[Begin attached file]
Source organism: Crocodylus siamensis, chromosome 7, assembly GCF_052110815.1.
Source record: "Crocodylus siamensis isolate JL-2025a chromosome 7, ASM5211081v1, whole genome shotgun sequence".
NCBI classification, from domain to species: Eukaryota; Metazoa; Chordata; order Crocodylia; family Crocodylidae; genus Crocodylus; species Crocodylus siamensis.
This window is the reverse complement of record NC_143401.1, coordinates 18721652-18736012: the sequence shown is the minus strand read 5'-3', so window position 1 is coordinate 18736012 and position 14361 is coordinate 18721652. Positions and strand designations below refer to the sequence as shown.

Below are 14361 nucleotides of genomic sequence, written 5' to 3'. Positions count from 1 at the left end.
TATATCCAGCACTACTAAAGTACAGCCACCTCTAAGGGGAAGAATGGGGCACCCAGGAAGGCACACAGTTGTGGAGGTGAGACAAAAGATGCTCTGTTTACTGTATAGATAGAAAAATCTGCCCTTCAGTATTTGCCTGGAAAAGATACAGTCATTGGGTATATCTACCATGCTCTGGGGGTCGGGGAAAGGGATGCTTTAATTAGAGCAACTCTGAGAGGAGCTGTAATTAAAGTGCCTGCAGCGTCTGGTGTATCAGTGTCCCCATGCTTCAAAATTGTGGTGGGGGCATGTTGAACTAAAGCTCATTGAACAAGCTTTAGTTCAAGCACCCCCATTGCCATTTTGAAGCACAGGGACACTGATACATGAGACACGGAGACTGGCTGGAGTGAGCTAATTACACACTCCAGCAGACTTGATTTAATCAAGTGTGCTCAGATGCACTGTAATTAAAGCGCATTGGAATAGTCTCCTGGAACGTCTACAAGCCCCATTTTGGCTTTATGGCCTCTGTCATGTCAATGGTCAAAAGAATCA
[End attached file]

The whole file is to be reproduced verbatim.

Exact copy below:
Source organism: Crocodylus siamensis, chromosome 7, assembly GCF_052110815.1.
Source record: "Crocodylus siamensis isolate JL-2025a chromosome 7, ASM5211081v1, whole genome shotgun sequence".
NCBI classification, from domain to species: Eukaryota; Metazoa; Chordata; order Crocodylia; family Crocodylidae; genus Crocodylus; species Crocodylus siamensis.
This window is the reverse complement of record NC_143401.1, coordinates 18721652-18736012: the sequence shown is the minus strand read 5'-3', so window position 1 is coordinate 18736012 and position 14361 is coordinate 18721652. Positions and strand designations below refer to the sequence as shown.

Below are 14361 nucleotides of genomic sequence, written 5' to 3'. Positions count from 1 at the left end.
TATATCCAGCACTACTAAAGTACAGCCACCTCTAAGGGGAAGAATGGGGCACCCAGGAAGGCACACAGTTGTGGAGGTGAGACAAAAGATGCTCTGTTTACTGTATAGATAGAAAAATCTGCCCTTCAGTATTTGCCTGGAAAAGATACAGTCATTGGGTATATCTACCATGCTCTGGGGGTCGGGGAAAGGGATGCTTTAATTAGAGCAACTCTGAGAGGAGCTGTAATTAAAGTGCCTGCAGCGTCTGGTGTATCAGTGTCCCCATGCTTCAAAATTGTGGTGGGGGCATGTTGAACTAAAGCTCATTGAACAAGCTTTAGTTCAAGCACCCCCATTGCCATTTTGAAGCACAGGGACACTGATACATGAGACACGGAGACTGGCTGGAGTGAGCTAATTACACACTCCAGCAGACTTGATTTAATCAAGTGTGCTCAGATGCACTGTAATTAAAGCGCATTGGAATAGTCTCCTGGAACGTCTACAAGCCCCATTTTGGCTTTATGGCCTCTGTCATGTCAATGGTCAAAAGAATCA